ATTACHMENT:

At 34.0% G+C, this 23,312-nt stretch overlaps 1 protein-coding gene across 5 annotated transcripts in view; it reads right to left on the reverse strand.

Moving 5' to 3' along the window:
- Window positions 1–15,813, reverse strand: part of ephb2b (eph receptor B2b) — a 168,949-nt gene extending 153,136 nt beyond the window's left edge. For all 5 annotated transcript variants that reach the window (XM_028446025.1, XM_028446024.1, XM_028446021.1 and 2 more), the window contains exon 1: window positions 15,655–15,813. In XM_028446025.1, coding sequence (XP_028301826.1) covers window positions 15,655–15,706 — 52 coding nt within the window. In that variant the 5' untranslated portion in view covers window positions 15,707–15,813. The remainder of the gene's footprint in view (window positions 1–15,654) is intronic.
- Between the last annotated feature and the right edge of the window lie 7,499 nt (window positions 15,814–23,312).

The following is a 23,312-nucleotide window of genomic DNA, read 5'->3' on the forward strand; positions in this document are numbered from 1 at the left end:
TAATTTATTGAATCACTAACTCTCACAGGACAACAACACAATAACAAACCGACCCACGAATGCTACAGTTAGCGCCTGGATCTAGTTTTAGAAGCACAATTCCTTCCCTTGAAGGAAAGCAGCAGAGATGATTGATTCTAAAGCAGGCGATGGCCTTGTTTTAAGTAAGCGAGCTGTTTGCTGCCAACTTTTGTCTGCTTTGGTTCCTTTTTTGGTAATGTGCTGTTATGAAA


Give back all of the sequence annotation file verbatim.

At 34.0% G+C, this 23,312-nt stretch overlaps 1 protein-coding gene across 5 annotated transcripts in view; it reads right to left on the reverse strand.

Moving 5' to 3' along the window:
- Window positions 1–15,813, reverse strand: part of ephb2b (eph receptor B2b) — a 168,949-nt gene extending 153,136 nt beyond the window's left edge. For all 5 annotated transcript variants that reach the window (XM_028446025.1, XM_028446024.1, XM_028446021.1 and 2 more), the window contains exon 1: window positions 15,655–15,813. In XM_028446025.1, coding sequence (XP_028301826.1) covers window positions 15,655–15,706 — 52 coding nt within the window. In that variant the 5' untranslated portion in view covers window positions 15,707–15,813. The remainder of the gene's footprint in view (window positions 1–15,654) is intronic.
- Between the last annotated feature and the right edge of the window lie 7,499 nt (window positions 15,814–23,312).

The following is a 23,312-nucleotide window of genomic DNA, read 5'->3' on the forward strand; positions in this document are numbered from 1 at the left end:
TAATTTATTGAATCACTAACTCTCACAGGACAACAACACAATAACAAACCGACCCACGAATGCTACAGTTAGCGCCTGGATCTAGTTTTAGAAGCACAATTCCTTCCCTTGAAGGAAAGCAGCAGAGATGATTGATTCTAAAGCAGGCGATGGCCTTGTTTTAAGTAAGCGAGCTGTTTGCTGCCAACTTTTGTCTGCTTTGGTTCCTTTTTTGGTAATGTGCTGTTATGAAA